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John Waters' film resume

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John Waters is intelligent, charming, and slightly deranged. Okay, more than slightly. In his wonderfully warped world, ugly is often beautiful (like his prized photo of Margaret Hamilton, autographed ”WWW,” for Wicked Witch of the West), crime is celebrated (he took his mom to one of the Watergate trials), and odd juxtaposition reigns supreme (a text on Tourette’s syndrome is featured prominently in his guest room).

Waters’ latest film gives full vent to his obsessions, with an unusually A- list cast: Serial Mom offers up Kathleen Turner as a murdering matriarch (”the Breck Girl gone berserk,” says Waters), Sam Waterston as a befuddled dad, and Patty Hearst as a juror who is slain for making a fashion faux pas—” the only crime in the movie,” says Waters, ”that I really do think someone should die for.”

Turner wanted the role (”though one hates to feel that one is as tasteless and sick as John Waters,” she says), partly because she appreciates his portrayal of even the most grotesque characters. ”He treats them so kindly. He never puts them down. That really protects their weirdness.” It’s what Waters calls good bad taste. ”Good bad taste looks up to the subject matter, and bad bad taste looks down on it,” he explains. ”I never feel superior to my characters.” After all, this is the guy who was slicing organs on celluloid long before anyone heard of Lorena Bobbitt; whose cinematic creations included a girdle-wearing, egg-worshiping grandma; and whose idea of a happy ending is Divine snacking on dog doo.

With a $3 million price tag for Mom and an Oscar nomination on her resume, Turner is a drastic departure from the actor most associated with Waters, the transvestite comedian Divine. But Waters sees some similarities. ”They’re both very good actors, both are bigger than life, and they’re movie stars. There’s not many of those three in my book.” Divine, who died of heart failure at 42 in 1988, is still very much in Waters’ thoughts: He filmed Turner running down a teacher at Divine’s old school because he’ll never forgive the teachers there for how horrible they were to his friend.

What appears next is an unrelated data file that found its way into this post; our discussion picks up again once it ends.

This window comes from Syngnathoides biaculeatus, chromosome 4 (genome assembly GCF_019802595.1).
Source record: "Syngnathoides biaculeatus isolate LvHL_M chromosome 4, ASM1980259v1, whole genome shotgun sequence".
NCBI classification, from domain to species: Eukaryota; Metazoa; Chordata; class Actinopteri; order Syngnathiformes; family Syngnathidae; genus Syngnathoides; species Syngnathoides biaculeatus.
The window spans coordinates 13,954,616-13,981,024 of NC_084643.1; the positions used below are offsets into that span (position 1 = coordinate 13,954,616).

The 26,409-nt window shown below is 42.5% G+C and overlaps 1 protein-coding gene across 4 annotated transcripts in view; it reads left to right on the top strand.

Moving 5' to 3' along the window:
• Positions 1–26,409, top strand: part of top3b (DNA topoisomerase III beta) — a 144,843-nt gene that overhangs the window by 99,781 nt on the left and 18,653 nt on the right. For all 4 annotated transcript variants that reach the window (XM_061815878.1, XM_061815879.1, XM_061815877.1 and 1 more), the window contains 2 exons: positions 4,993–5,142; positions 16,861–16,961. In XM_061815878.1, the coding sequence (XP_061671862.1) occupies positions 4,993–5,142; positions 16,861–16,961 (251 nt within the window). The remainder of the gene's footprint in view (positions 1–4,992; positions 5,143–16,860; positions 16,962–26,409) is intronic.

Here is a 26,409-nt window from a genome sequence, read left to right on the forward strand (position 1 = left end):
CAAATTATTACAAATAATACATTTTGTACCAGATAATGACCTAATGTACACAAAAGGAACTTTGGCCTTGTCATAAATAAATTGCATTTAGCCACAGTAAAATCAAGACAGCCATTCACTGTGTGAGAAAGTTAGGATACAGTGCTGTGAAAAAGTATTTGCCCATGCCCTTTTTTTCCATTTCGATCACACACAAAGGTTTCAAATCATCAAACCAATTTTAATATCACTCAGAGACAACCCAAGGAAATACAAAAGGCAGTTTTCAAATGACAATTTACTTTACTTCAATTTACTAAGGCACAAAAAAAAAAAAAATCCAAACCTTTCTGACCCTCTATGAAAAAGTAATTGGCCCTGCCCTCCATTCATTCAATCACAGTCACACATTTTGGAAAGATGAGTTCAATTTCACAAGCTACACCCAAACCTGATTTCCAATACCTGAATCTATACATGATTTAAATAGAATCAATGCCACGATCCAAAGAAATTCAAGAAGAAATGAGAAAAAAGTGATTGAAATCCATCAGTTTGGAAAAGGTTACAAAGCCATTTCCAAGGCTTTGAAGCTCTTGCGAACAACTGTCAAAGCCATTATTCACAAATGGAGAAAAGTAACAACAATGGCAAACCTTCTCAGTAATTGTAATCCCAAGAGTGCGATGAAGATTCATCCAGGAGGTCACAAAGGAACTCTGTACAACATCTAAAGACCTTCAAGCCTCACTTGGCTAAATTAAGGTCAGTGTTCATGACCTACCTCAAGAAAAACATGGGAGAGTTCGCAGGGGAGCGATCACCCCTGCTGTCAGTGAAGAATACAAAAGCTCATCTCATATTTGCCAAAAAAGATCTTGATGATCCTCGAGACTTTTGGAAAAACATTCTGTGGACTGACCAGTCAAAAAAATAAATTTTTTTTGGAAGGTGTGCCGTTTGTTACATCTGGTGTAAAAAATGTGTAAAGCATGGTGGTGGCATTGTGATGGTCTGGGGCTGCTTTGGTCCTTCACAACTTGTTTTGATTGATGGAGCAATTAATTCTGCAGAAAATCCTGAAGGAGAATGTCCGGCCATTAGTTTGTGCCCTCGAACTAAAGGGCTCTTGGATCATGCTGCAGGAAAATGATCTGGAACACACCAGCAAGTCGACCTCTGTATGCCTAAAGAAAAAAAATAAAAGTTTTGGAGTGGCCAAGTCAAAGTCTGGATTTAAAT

That loyal sensibility explains why Waters, 48, still lives in his hometown of Baltimore, and why he still sports the same pencil-thin black mustache he grew 24 years ago to imitate Little Richard. Waters’ taste for kitsch is also undiminished: He lives alone in a house filled with antiques, floor-to-ceiling bookshelves, plastic food-a prime rib here, some sushi there-and an occasional portrait of a serial killer.

But time has brought a few changes. Waters is mellower now than he was at 20, when he did everything on his films: wrote the scripts, scouted the locations, financed, directed, and produced. ”I used to say I wanted to die on a roller coaster that jumps off the tracks at a packed state fair,” he recalls. ”But I certainly don’t want that now. I’d like to die here in my bed, in my sleep.”

This strange sort of calm extends to his professional outlook. ”I take my career very seriously, but I have fun with the work,” he explains. ”I’m never saying this is some profound thing. I hate that. When people say ‘your art,’ I say, ‘Oh, please, I make movies.”’

And the movies he makes are so uniquely twisted they deserve their own crooked video-store shelf. Here is Waters’ own resume, with commentary and grades assigned by the auteur himself:

EAT YOUR MAKEUP (1968) Sixteen-millimeter black and white. The story of a deranged governess who kidnaps models and makes them eat their makeup and model themselves to death. Poorly filmed, except for parts. We did the Kennedy assassination sequence with Divine playing Jackie Kennedy climbing over the roof of the car in the pillbox hat and everything. For that alone I’ll give it a C+.